Our mission here at Andalucia.com is to bring you the finest of everything the region has to offer, so you can have a truly memorable experience. This series of "Top 10" lists, compiled using the insider knowledge enjoyed only by those who live here and have a in-depth knowledge of its prettiest towns, most buzzing cities and unspoiled countryside, will ensure you get the best out of your holiday in southern Spain. We spotlight the must-sees and can't-misses of all aspects - food, culture, history, festivals, activities and nature - not forgetting one of Andalucia's top attractions: its coastline.
From the most typical and delicious dishes and vintages, to the most colourful and arcane fiestas, to the most dream-like castles and palaces, and of course the best beaches - whether you're wanting to get an all-over tan, build sandcastles, or make some new friends - this is a region bursting with superlatives in every area.
From gastronomy to sport to entertainment, little-known boutique wineries, cutting-edge culinary hotspots, spectacularly-located golf greens, untouched hilltowns, deserted mountain parks, and hidden flamenco clubs, all are waiting to be discovered. Whatever you like to do on holiday, you'll find it here - listed out so you can see which are the top spots.
If you have suggestions for your own favourites in any of these areas, then we'd love to hear from you.Here is another list we compiled of the top (most popular) atractions by number of ticketed visitors. Most populat attractions in Andalucia.
Top Ten Atractions
The Caminito del Rey is a cliff-side path hanging 100m above the waters of the river Guadalhorce reservoir, as it runs through the famous beauty spot; El Chorro Gorge, near the villages of El… More →
The Parque Nacional de Doñana is one of Europe's most important wetland reserves and a major site for migrating birds. It is an immense area; the parque itself and surrounding parque natural or… More →
Huelva and its environs is a Mecca for those interested in Christopher Columbus, with a number of significant tourist attractions relating to the famous explorer. Cristóbal Colón (as he is known… More →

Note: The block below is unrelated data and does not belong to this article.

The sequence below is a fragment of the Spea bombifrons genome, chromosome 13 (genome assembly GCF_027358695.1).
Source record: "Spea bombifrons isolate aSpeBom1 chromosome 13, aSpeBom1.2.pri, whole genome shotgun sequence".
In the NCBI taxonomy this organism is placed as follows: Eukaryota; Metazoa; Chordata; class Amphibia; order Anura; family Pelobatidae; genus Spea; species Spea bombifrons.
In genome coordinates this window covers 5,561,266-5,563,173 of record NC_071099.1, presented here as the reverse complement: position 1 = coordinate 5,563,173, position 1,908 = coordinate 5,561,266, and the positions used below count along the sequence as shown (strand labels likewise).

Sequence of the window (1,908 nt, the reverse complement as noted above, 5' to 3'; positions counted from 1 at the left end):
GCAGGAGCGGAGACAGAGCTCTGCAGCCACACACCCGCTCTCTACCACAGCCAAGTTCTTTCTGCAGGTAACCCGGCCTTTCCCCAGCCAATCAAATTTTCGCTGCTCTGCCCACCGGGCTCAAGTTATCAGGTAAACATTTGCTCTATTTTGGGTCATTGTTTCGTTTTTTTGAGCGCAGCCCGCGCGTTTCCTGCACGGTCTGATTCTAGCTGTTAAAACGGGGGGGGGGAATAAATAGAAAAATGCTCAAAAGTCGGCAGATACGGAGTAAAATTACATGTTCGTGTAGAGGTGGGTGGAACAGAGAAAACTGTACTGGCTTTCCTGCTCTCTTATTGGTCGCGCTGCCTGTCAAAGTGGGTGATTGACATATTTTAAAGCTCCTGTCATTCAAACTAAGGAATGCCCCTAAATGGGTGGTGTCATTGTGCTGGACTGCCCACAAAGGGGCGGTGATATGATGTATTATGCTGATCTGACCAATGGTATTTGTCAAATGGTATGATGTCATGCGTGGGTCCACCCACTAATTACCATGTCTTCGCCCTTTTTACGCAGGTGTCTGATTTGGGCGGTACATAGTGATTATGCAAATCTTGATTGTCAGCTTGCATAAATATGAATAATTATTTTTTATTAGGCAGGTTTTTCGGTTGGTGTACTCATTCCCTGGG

The name Alhambra comes from an Arabic root which means "red or crimson castle", perhaps due to the hue of the towers and walls that surround the entire hill of La Sabica which by starlight is… More →
The hilltop Alcazaba's hefty walls and towers dominate the city and command magnificent views over the old town below and across to the Mediterranean. Measuring 25,000m2, this was the largest… More →
Just outside Antequera you can visit three 5000-year-old dolmens: Menga Dolmen (the largest in Europe) and Viera Dolmen, which are both located just outside the town, while El Romeral Dolmen is a… More →
Together these three buildings form a remarkable monumental complex in the heart of Seville. The cathedral and the Alcázar - dating from the Reconquest of 1248 to the 16th century and imbued with… More →
The Cadiz section of the Coasta del la Luz stretches from the mouth of the Guadalquivir River to historic Tarifa, the southernmost point in Europe where kite-surfers congregate from all over the… More →
Whether you like wine, archaeology or cars; you’re interested in glass, contemporary art or 19th century painting, you’re sure to find at least one museum which will interest you in the city. Most… More →
Top Ten lists
Renting a car is a great way to see Andalucia, from the beaches to cities to mountains, but you need to be careful about your contract.
We've put together a top ten list - if you're short of time in Granada and you can't decide where to go and what to see in this historic city, just follow our tips. Explore the city's rich… More →
Not the most beautiful of Andalucia’s provincial capitals, having lost many of its historic buildings in the devastating Lisbon earthquake of 1755, Huelva nevertheless has its own charm. Since… More →
As the capital of Andalucia, Seville has a wealth of history, culture and gastronomy to offer. From Roman and Moorish delights to contemporary architecture and interactive museums, you'll have… More →
Malaga has moved on from being the jumping-off point for holidays in the Costa del Sol. The city’s remarkable renaissance over the past decade has seen its status upped to Andalucia’s cultural… More →
Cadiz is one of Andalucia’s most vibrant yet underrated cities. With a rich history going back millennia, and a charming almost-island old centre, originally fortified, the city is much less… More →
Everyone loves a day on the beach with the kids, but if you fancy a change of scene there's a surprising variety of activities available in Andalucia, from swimming with sea lions to visiting a… More →
Andalucia is world-famous - and justifiably so - for its 800km of coastline: countless spectacular beaches with white sands and crystalline turquoise waters. Whether you want a nudist hangout, a… More →
Andalucia's gastronomy is finally starting to get the adulation it deserves. Of course, those who are familiar with its outstanding piggy, fishy and veggie dishes will already have their own… More →
May is the best month to visit Cordoba, with its riot of colourful and fragrant celebrations. The floral excitements kick off with the Battle of the Flowers parade, followed by the Cruces de Mayo… More →
Jerez de la Frontera is one of Andalucia’s most delightful small cities. Rich in culture and gastronomy, the Cadiz town is famous for sherry, horses and flamenco.